Tree Canopy Name: Kyle Status: Student Grade: 6=8 Location: CA Country: United States Date: November 2006 Question: What is the difference between tree density and tree cover? Replies: Kyle, Tree cover and tree density are different. You can have trees with a large expanse of leaves at the top of the trees, giving a large cover, but small density, such as a forest of honey locust trees. On the other hand you can have both a large tree density and cover, such as you find in some coniferous forests (fir, pine, etc.). Dense tree forests allow little light to reach the ground, whereas some forests with a lot of cover can still allow quite a bit of light to reach the surface (the light shines in under the individual tree canopies). We use a measurement called Leaf Area Index (LAI for short) to determine canopy density (whether for trees, crops, grass, etc.). The canopy includes the entire tree (or grass, crops, etc.). The measurement compares the amount of sunlight above the canopy with the amount near the surface. The larger the LAI, the denser the canopy is. An LAI of 1 indicates that, effectively, the leaves of the plants cover the same area as the ground. An LAI of more than 1 indicates that there are multiple leaf layers that each contribute to depleting the amount of light under the canopy. As the growing season progresses through the Spring and Summer, the LAI increases as plant's and deciduous tree's leaves grow and fill out. LAI is therefore a good measure of the mass and density of leaves. David R. Cook Meteorologist Climate Research Section Environmental Science Division Argonne National Laboratory Click here to return to the Environmental and Earth Science Archives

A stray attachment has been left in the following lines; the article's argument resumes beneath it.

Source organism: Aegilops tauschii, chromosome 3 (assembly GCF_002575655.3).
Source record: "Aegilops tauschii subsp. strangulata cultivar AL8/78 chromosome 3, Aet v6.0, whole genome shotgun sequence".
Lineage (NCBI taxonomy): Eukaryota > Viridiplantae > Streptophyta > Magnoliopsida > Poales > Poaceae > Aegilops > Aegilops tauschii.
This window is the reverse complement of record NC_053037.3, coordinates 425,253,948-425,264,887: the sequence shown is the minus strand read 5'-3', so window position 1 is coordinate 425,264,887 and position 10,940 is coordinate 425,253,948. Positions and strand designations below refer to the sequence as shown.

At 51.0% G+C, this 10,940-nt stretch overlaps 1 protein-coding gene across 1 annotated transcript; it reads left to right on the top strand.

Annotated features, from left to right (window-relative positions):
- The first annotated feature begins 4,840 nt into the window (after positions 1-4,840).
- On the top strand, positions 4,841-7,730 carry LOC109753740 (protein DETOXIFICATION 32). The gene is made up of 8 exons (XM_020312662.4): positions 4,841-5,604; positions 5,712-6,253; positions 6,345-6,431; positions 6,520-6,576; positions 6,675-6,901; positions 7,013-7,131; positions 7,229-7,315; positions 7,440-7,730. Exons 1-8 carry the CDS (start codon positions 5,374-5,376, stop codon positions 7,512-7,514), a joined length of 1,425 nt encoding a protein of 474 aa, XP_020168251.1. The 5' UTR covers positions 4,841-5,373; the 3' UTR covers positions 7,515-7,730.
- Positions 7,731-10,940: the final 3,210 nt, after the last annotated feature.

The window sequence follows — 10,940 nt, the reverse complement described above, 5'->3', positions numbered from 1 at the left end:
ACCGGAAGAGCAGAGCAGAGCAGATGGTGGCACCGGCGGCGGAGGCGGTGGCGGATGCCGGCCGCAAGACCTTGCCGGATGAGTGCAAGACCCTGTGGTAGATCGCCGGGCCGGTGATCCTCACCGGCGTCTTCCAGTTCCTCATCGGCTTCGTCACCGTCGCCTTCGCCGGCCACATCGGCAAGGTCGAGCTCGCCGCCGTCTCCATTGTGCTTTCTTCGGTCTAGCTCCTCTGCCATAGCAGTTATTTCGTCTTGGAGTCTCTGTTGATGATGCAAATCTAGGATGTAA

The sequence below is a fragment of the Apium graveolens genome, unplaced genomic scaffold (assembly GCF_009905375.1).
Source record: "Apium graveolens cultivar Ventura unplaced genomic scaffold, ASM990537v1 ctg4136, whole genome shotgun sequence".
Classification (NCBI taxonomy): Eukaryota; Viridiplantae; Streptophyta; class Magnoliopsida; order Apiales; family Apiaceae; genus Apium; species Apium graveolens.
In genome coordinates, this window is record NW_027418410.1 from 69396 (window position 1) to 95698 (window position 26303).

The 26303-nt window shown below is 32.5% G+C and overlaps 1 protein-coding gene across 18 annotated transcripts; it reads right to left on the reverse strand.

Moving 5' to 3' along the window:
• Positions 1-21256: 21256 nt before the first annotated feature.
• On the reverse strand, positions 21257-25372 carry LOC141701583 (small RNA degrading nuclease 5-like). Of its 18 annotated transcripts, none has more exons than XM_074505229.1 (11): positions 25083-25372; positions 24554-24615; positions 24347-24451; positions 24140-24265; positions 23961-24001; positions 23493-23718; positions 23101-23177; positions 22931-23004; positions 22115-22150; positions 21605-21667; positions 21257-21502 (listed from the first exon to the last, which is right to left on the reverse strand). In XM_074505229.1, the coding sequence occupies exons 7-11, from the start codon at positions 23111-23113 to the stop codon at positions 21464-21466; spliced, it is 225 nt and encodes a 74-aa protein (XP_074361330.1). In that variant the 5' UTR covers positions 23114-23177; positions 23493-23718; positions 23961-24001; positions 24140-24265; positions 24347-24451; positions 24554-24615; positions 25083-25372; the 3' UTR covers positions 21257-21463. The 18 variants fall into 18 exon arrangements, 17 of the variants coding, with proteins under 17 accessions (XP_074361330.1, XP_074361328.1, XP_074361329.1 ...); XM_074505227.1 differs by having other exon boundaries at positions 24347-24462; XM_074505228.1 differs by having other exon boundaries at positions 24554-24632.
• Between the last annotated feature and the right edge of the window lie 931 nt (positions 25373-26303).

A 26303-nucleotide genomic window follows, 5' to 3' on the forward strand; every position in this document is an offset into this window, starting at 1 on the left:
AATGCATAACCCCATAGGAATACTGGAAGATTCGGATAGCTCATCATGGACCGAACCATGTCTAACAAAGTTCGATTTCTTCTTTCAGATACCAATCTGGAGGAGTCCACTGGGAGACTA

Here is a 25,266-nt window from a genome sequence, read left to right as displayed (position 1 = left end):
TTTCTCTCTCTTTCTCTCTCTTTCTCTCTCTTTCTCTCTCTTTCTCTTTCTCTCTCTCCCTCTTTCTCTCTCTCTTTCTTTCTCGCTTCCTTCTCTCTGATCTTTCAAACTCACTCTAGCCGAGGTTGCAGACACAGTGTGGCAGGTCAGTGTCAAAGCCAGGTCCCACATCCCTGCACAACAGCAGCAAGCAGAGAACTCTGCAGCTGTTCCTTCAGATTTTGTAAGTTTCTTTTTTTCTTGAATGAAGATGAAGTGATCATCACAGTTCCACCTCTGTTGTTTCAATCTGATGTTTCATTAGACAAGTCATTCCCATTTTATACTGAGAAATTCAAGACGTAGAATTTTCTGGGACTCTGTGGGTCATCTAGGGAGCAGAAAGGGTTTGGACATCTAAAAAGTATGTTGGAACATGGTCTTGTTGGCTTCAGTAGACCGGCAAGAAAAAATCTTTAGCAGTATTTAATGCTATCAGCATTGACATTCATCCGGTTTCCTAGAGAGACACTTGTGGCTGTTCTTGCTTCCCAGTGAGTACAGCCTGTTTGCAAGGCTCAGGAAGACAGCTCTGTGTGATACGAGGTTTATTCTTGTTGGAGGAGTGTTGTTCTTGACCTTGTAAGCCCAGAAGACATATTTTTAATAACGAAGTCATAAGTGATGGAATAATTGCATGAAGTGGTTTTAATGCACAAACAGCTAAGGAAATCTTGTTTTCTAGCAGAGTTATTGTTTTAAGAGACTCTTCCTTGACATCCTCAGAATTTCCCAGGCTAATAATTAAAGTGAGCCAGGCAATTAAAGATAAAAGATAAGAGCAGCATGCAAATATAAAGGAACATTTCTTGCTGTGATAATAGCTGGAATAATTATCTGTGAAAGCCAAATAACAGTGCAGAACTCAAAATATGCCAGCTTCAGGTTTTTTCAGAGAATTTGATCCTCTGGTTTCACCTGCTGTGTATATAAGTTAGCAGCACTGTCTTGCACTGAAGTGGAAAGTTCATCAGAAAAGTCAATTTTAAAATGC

NEWTON is an electronic community for Science, Math, and Computer Science K-12 Educators, sponsored and operated by Argonne National Laboratory's Educational Programs, Andrew Skipor, Ph.D., Head of Educational Programs.

For assistance with NEWTON contact a System Operator (help@newton.dep.anl.gov), or at Argonne's Educational Programs